When faith matters most

by Tom Eggebrecht

“Now faith is the assurance of things hoped for, the conviction of things not seen” (Heb. 11:1).


We were in the middle of eating dinner when my phone rang. Caller ID said the call was coming from West Palm Beach, Florida. Usually I let calls like that go to voicemail. If it’s important, they’ll leave a message, and I can call them back later.

For some reason, though, I picked up the phone.

A fellow pastor was on the other end of the line. He had just received a call from a pastor in northern Wisconsin, because a husband and wife from his parish in northern Wisconsin were at Disney on a mommy and daddy getaway.

The unimaginable had happened. The husband had passed away suddenly, and they needed a local pastor to go be with the wife at this most difficult of times. I told him that the hospital was about fifty minutes away from our house but that I’d get there as quickly as I could. I hopped in the car and headed out.

I got to the hospital and met the poor woman in the Emergency Room. All I could do at first was give her a hug. I told her how sorry I was. The nurse brought us to a room where we could have some privacy. She cried and told me what happened. She cried some more. They were supposed to go back to Wisconsin that evening. Now their pastor at home was telling their three young children that Daddy wouldn’t be coming back. To their credit, Disney gave the grieving woman a complimentary room to stay in until her parents and father-in-law could join her the next day.

I listened to her and let her cry. Then I shared with her the certain hope of faith that comes from the Word of God: “I am the resurrection and the life. Whoever believes in my, though he die, yet shall he live, and everyone who lives and believes in me shall never die” (John 11:25–26). She paused and listened, tears still falling from her face. We turned next to Paul’s great resurrection chapter in 1 Corinthians: “’Death is swallowed up in victory.’ ‘O death, where is your victory? O death, where is your sting?’ The sting of death is sin, and the power of sin is the law. But thanks be to God, who gives us the victory through our Lord Jesus Christ” (1 Cor. 15:54–57). In that moment, I needed to hear the words as badly as she did.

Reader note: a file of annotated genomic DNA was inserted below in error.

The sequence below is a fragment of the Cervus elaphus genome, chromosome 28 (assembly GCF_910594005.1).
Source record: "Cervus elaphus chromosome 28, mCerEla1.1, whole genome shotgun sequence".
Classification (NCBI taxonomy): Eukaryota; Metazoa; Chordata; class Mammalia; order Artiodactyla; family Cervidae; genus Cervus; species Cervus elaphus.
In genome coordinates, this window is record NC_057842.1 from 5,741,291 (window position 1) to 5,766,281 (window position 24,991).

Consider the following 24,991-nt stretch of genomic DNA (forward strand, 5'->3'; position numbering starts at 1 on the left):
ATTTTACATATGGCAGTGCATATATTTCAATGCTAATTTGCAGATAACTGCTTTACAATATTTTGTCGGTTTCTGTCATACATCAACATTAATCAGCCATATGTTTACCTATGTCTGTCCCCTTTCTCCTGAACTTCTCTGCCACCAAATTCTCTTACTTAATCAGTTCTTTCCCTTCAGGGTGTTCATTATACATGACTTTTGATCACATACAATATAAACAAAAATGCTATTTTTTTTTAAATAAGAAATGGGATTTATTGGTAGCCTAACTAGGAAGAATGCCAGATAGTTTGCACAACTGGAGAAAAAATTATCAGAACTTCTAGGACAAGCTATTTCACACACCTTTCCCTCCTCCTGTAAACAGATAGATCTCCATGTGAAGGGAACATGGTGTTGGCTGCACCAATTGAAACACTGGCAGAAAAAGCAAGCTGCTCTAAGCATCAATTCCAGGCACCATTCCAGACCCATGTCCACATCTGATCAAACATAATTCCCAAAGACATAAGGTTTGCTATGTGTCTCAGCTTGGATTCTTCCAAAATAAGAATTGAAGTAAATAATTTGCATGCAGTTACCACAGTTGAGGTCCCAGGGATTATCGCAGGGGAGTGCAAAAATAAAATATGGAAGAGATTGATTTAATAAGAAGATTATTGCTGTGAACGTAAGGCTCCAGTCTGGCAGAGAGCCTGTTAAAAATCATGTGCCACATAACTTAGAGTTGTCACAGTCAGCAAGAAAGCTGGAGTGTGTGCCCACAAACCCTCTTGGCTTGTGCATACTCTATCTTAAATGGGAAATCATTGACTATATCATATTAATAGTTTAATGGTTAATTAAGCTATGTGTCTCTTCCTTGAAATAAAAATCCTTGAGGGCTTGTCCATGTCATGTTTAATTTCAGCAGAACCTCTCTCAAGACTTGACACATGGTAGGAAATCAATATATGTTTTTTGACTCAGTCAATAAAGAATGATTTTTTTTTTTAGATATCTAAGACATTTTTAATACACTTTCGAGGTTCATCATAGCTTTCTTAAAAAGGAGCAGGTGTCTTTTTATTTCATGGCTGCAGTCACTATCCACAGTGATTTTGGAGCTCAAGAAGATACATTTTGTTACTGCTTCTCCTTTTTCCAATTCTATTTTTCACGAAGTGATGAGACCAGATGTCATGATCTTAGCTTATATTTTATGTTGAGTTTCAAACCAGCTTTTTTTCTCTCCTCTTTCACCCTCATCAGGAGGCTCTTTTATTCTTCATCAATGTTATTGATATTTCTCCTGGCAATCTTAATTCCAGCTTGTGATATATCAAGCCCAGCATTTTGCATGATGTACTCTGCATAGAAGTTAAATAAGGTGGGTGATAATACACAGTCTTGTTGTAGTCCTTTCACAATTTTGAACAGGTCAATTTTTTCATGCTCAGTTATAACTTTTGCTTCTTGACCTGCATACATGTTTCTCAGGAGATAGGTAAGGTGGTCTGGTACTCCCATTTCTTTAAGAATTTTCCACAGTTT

Before I left for the hospital, my wife and I had decided to invite the woman to come back home with me so she wouldn’t have to be alone for the evening. She was appreciative of the offer but declined. I gave her my phone number and told her to call for anything at all. Pretty soon a taxi came to pick her up. Before she left the hospital, we prayed. We thanked the Lord for all those who had helped and cared throughout this ordeal. We prayed for the kids. Our prayer included petitions for peace, comfort, and help. In such an important moment it’s not easy to know how to pray. But pray we did.

Then she got into the taxi. And off she went.

You never know when an important moment will enter your day. Two people who had never met before were able to share faith in Christ — the very essence of life — at a time when it was desperately needed.

This poor woman has a long road ahead of her. I don’t know why this had to happen to her. And I don’t know why, in the grand scheme of things, I was the one called upon to minister to her. But I do know that these most important moments are the reason why faith in Jesus matters. It matters eternally.

Faith in Jesus is the only thing that will help us through any and every surprise life flings at us. Nurture it. You never know when it’s the only thing that will sustain you.

Tom Eggebrecht is senior pastor of Ascension Lutheran Church in Casselberry, Fla., where he marvels at the faith of the saints he serves. Follow his personal blog at www.tomeggebrecht.com.

1 thought on “When faith matters most”

  1. My Mom had a similar experience when my Dad died while they were on vacation, 130 miles away. Dad was only 59, and was having a 3rd major heart attack. She asked us to call several people, including our pastor. He gave us the number of the pastor in the town they were in. He and his wife dropped everything and went to the hospital. They spent over 4 hours with her, while waiting for my brother and me to arrive, only leaving about 15 minutes before they got there because, as she said, she “kicked them out”! Because they had to work in the morning and by now it was nearly 1 am. They were the right people at the right time. They had both lost their previous spouses to death. And just a few months ago, I realized from an off-hand comment that this retired pastor and his wife who has belonged to my church for a few years now, were that same couple. And he has now gone to glory, only 2 weeks ago. Our whole family has always appreciated what they did.

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